HBO Girls' Marnie: I Root for Her

I'm a fan of the HBO show Girls, created by Lena Dunham. I think the dialogue she writes is very realistic, as I watch it's as though the words she has written are being spontaneously spoken. Nothing ever really feels forced.

One of the characters Dunham has created, Marnie Michaels, (played by Allison Williams) gets a lot of flak from both her fictitious friends and the viewers of the show. Marnie is a type-A personality, a "spoiled princess," often wanting control of whichever situation. Marnie micromanages and she wants perfection. She will also offer unsolicited advice and can be very self-absorbed. People say that these traits make Marnie insufferable/awful/detestable/intolerable/etc. I would be inclined to disagree.

Sure, Marnie can be annoying, but I also find her to be relatable. Like Marnie, I consider myself as having a type-A personality. I have ambition and consider myself a "go-getter." I like things a certain way and my face has trouble hiding my disgust or disappointment when events don't go as planned. I've learned that life will almost never go exactly as planned and that the goal of perfection is on the highest of unreachable pedestals, but that doesn't mean I will stop trying to achieve it (but not in an insane way à la Black Swan). I relate to Marnie because we both recognize that this reach for perfection is a destructive cycle, often putting a damper on our relationships with friends, parents, and peers. But the drive can be so strong that we keep pushing even if we know that we keep stepping in shit. And I try to remain in control of everything--for things to go right and be perfect--likely because I had no control over my father's untimely death. I know it's futile, yet I still try. So those rare moments I can let myself relax, or see Marnie relax, I try to enjoy them as long as I can.

I can relate to Marnie because I'm well aware (as are my friends) that if I plan a dinner and it blows up in my face that I'll damn well say something, like she did in "Beach House" (season 3, episode 7). I'm not nearly as passive aggressive as she can be, but I used to be. Then there came a point in my life (don't ask when because I'm not sure what jettisoned me to where I now stand) when it didn't behoove me to stay silent or be indirect. I am blunt. Perhaps too blunt at times, often serving up a hot cup of telling it like it is to my friends and family. The beauty (or tragedy, take your pick) of your father being killed two weeks before your 11th birthday and then years later struggling with your sexual identity is an eventual indifference to certain foibles of life. Mainly this means people's opinions or actions. I don't care for "the game" everyone needs to play to get ahead. Yes, there's a time and a place, but otherwise everyone seems so inauthentic in their pursuit of getting ahead that they fuel Donald Winnicott's concept of the false self. This is defined as "something in the [person] that manifests by acting larger than life, constantly aiming to please, and demonstrating a greater air of competency and maturation." I may act at times like I have it all figured out, but I don't. I just want to be my true self. This may come across as uncaring or really harsh to some. I do care, I care really deeply. I just have selective caring, reserved for those people or causes that I deem worthy. That makes me feel authentic. The rest is just white noise.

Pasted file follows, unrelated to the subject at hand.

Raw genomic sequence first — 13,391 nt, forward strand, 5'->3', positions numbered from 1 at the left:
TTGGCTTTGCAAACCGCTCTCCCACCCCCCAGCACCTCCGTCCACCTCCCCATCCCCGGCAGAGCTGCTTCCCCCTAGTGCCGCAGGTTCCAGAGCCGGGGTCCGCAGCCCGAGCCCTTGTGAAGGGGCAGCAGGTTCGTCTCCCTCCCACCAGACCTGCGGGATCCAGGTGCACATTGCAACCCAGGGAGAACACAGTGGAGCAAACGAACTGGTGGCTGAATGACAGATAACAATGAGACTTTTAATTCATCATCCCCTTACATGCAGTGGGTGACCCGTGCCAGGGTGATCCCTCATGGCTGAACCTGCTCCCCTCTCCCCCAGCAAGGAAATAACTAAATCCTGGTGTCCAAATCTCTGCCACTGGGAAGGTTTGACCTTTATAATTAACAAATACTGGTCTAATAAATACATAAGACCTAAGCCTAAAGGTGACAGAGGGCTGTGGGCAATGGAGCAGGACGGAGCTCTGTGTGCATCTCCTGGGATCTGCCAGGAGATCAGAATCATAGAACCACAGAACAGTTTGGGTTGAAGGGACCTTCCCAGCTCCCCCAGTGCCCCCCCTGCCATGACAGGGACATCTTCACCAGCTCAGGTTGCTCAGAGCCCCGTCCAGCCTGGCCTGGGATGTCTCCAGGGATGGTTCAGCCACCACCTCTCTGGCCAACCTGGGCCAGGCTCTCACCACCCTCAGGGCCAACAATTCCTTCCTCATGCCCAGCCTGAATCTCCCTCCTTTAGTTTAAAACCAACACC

This is a way I feel Marnie and I are similar. She cares about her friends, she cares about her music and her career, she cares about her appearance and tries to exert control. The rest of it all seems to just be happening around her and she continues to be herself, at least the haughtiest version she probably has been taught she should aspire to be. Some call that selfish or narcissistic. And to a degree it is. That is what is great about being in your 20s (25 and a half, to be exact. The same age Marnie nonchalantly professes in "The Panic in Central Park" [season 5, episode 6], the same age I am now). This is the time to be selfish and figure out who were are as people. I always say that if I don't take care of myself--that if I don't foster personal growth--how can I ever be expected to grow with a partner? If I don't take the time to try and become my best self how can I interact with others? In short, I can't. Nobody holds me to the highest standards greater than myself. And I hold others to standards because I want everyone to be the best self that they can be. Society today seems to expect us to take care of everyone else, to forsake our own wants and needs out of a fear of being impolite. It's ironic since we come from an individualist culture.

When I see Marnie on Girls I feel as though my personality was written down and slapped on a female body then put to television. Marnie Michaels is an on-screen reminder of how far I have come, how far I have to go, and how I want to conduct myself and not conduct myself. I see the progression she has gone through from season one to now and I like what I see. I only wonder what the rest of season five and the upcoming final season has in store. If the most recent episode was an indication, she's being more true to her self. I'm rooting for Marnie to stop getting in the way of her own happiness, I'm rooting for her to ease up on herself, and I'm rooting for Marnie to keep gaining perspective...if only because I'm also rooting for myself to do the same. And couldn't we all do better with a bit more perspective and authenticity?